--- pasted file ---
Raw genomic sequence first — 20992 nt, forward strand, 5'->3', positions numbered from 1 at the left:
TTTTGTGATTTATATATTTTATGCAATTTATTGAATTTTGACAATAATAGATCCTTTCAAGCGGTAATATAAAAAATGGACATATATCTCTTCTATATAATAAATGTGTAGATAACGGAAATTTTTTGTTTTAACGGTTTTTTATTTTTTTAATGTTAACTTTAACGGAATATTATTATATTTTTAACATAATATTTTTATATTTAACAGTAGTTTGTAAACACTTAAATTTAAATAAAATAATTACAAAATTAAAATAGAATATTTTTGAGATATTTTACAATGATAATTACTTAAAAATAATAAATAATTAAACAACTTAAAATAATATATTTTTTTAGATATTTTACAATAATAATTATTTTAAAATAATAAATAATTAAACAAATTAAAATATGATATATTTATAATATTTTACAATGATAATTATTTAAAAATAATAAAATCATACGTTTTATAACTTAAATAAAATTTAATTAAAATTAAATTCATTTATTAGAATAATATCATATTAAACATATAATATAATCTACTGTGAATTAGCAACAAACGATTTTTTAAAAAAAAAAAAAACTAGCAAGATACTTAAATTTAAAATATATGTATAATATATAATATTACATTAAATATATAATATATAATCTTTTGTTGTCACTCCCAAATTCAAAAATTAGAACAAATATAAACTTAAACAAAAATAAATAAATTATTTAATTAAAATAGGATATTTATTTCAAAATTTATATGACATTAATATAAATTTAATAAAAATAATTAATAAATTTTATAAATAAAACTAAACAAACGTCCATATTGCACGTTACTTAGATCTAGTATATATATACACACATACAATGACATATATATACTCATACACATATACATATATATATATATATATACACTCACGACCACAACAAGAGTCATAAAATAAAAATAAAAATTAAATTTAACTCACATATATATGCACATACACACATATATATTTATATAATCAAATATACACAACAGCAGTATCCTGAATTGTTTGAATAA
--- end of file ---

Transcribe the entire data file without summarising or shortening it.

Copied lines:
Raw genomic sequence first — 20992 nt, forward strand, 5'->3', positions numbered from 1 at the left:
TTTTGTGATTTATATATTTTATGCAATTTATTGAATTTTGACAATAATAGATCCTTTCAAGCGGTAATATAAAAAATGGACATATATCTCTTCTATATAATAAATGTGTAGATAACGGAAATTTTTTGTTTTAACGGTTTTTTATTTTTTTAATGTTAACTTTAACGGAATATTATTATATTTTTAACATAATATTTTTATATTTAACAGTAGTTTGTAAACACTTAAATTTAAATAAAATAATTACAAAATTAAAATAGAATATTTTTGAGATATTTTACAATGATAATTACTTAAAAATAATAAATAATTAAACAACTTAAAATAATATATTTTTTTAGATATTTTACAATAATAATTATTTTAAAATAATAAATAATTAAACAAATTAAAATATGATATATTTATAATATTTTACAATGATAATTATTTAAAAATAATAAAATCATACGTTTTATAACTTAAATAAAATTTAATTAAAATTAAATTCATTTATTAGAATAATATCATATTAAACATATAATATAATCTACTGTGAATTAGCAACAAACGATTTTTTAAAAAAAAAAAAAACTAGCAAGATACTTAAATTTAAAATATATGTATAATATATAATATTACATTAAATATATAATATATAATCTTTTGTTGTCACTCCCAAATTCAAAAATTAGAACAAATATAAACTTAAACAAAAATAAATAAATTATTTAATTAAAATAGGATATTTATTTCAAAATTTATATGACATTAATATAAATTTAATAAAAATAATTAATAAATTTTATAAATAAAACTAAACAAACGTCCATATTGCACGTTACTTAGATCTAGTATATATATACACACATACAATGACATATATATACTCATACACATATACATATATATATATATATATACACTCACGACCACAACAAGAGTCATAAAATAAAAATAAAAATTAAATTTAACTCACATATATATGCACATACACACATATATATTTATATAATCAAATATACACAACAGCAGTATCCTGAATTGTTTGAATAA